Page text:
Ever Been to South Sudan?
Have you ever seen patients sick, lying on beds, with short sticks hanging on their legs?
If you've been in countries in Africa this sight may not be something you've had to imagine. And the string coming out of the legs of these patients isn't really string. It's the guinea worm.
The guinea worm is almost completely extinct these days. But back in the early 80's, over 3 million folks suffered from these worm infections. And the only solution provided by local doctors was to use a stick.
Here's how it worked. The worm eggs were ingested while drinking water. They would grow inside your body until they were ready to hatch all their children (never causing you pain). Then they'd make their way to the surface of your skin (often your leg) and puncture it to come out.
If you pulled at it, it would break, create an infection and you might die. But if you wrapped the guinea worm around a stick, you could slowly turn the stick daily, and after several weeks, you'd have the whole worm out of your body. Unceasing pain for several weeks, but it would be out.
Guinea worms? Really?
Two reasons for telling you this story.
First is that there are a lot of folks that will build solutions to treat symptoms. That's what the stick approach was. It was treating the symptom. And it had been that way forever. If you're developing a new product, you need to ask yourself if you're treating the cause or the symptom. Lastly change and impact come from treating the cause, not the symptom.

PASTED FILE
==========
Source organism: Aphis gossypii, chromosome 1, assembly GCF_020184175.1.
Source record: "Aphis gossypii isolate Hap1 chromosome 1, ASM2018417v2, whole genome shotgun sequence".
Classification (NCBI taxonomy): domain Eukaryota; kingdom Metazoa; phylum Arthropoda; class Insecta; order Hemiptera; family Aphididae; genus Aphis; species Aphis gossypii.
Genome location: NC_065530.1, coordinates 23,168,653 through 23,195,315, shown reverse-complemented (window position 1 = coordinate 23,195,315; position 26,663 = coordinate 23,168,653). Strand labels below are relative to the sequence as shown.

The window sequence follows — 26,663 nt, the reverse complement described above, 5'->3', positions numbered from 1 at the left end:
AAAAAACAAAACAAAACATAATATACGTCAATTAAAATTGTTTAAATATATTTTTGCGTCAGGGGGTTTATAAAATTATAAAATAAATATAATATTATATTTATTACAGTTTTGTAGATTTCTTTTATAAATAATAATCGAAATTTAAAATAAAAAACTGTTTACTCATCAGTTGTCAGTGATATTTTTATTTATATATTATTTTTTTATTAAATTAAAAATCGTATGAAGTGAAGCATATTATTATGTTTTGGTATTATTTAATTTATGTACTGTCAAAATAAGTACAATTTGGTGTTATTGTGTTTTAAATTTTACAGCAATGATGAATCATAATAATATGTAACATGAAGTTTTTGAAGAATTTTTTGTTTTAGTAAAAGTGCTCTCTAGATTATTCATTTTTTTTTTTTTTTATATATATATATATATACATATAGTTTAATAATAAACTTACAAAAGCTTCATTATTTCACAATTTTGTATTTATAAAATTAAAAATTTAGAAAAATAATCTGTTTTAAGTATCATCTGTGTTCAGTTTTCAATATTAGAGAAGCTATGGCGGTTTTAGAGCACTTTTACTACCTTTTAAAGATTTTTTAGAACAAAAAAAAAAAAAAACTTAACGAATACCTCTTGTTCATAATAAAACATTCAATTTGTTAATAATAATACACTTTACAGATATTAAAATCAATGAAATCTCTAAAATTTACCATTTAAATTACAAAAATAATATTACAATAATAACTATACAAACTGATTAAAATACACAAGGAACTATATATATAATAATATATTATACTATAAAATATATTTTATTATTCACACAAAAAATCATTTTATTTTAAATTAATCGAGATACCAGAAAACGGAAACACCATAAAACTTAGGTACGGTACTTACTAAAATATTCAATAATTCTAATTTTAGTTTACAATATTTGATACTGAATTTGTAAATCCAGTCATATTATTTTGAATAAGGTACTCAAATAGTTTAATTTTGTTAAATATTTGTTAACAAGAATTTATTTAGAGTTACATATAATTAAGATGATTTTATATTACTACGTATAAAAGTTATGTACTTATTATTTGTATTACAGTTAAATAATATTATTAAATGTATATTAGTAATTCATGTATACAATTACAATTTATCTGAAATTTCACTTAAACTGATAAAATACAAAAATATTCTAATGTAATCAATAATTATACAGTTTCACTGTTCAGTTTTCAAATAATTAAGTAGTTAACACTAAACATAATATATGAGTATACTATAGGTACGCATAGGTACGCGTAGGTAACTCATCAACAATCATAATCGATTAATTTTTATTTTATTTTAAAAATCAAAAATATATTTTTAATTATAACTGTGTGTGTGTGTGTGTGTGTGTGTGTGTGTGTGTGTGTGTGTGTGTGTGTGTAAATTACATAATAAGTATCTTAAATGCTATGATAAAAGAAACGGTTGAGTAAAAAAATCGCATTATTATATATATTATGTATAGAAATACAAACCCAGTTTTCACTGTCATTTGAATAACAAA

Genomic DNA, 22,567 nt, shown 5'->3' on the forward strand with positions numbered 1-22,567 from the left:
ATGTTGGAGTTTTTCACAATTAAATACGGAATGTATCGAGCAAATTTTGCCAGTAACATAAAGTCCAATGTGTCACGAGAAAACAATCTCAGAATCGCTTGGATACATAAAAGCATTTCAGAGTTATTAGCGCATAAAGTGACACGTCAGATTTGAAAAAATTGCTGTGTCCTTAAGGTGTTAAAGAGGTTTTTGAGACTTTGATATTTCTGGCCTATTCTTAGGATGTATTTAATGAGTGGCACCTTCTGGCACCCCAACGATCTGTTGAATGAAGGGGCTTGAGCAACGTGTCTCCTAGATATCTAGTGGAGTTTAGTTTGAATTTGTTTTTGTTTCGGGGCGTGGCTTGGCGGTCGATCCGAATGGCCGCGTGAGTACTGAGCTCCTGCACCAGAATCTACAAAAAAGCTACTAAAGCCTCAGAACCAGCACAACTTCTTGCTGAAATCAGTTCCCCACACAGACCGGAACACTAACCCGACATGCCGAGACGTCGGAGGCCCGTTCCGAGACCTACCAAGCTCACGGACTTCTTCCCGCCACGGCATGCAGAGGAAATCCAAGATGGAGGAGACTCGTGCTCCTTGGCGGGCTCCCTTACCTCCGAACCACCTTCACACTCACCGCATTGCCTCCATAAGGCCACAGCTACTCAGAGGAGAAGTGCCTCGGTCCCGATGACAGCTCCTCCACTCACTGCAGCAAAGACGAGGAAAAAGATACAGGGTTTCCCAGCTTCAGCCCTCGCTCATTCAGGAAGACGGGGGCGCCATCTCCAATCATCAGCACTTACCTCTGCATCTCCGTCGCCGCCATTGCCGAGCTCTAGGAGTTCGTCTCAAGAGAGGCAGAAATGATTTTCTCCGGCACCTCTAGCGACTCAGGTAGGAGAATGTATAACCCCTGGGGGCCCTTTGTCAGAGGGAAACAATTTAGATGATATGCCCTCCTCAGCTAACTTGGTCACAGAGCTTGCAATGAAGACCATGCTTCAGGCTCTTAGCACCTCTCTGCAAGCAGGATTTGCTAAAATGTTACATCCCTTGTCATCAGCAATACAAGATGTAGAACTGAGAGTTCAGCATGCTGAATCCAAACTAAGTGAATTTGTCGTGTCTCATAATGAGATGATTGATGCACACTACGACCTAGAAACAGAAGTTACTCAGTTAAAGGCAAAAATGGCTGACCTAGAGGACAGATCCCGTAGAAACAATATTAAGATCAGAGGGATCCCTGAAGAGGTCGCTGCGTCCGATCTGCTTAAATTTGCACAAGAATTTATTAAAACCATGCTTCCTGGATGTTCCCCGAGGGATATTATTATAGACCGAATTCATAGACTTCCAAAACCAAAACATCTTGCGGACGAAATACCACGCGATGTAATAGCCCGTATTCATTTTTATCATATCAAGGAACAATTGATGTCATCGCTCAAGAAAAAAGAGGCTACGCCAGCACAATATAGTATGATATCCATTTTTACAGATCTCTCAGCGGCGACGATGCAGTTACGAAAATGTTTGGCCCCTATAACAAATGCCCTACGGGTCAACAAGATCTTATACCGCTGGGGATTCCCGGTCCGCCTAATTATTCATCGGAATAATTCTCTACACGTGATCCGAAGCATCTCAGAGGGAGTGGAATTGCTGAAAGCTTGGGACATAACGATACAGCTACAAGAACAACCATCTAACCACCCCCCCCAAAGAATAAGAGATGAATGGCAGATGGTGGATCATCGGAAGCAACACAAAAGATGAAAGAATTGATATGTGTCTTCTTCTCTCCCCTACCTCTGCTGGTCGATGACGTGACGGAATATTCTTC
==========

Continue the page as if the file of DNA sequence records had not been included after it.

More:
Can you imagine the industry of folks going and finding sticks, cutting them to size, and making them available to everyone? And the only solution to the pain was to sprinkle some water on the wound. Can you imagine the distribution network for getting water everywhere? A lot of work. All for the symptoms.
Problem Solving the Right Way
Like I said earlier, it's almost extinct these days. But that wasn't always the case. The Carter Center, back in 1986, decided to work to eradicate the guinea worm. But it had nothing to do with water, sticks, or even looking for pills that might solve the issue. Instead, they focused their problem solving efforts on the root cause – the water that was infected.
They handed out water filters.
The process was slow and traction took time, but today the expectation is that within a couple of years, the guinea worm will be completely extinct.
The second reason I share this story is because the products we build, even if they're simple, that solve core fundamental problems, will always find success. It may take a bit of time. But they'll prove effective, and everyone likes effective products – much more than symptomatic solutions.
So as you work on your version one product today, let me just ask you this simple question:
Are you solving fundamental or symptomatic problems?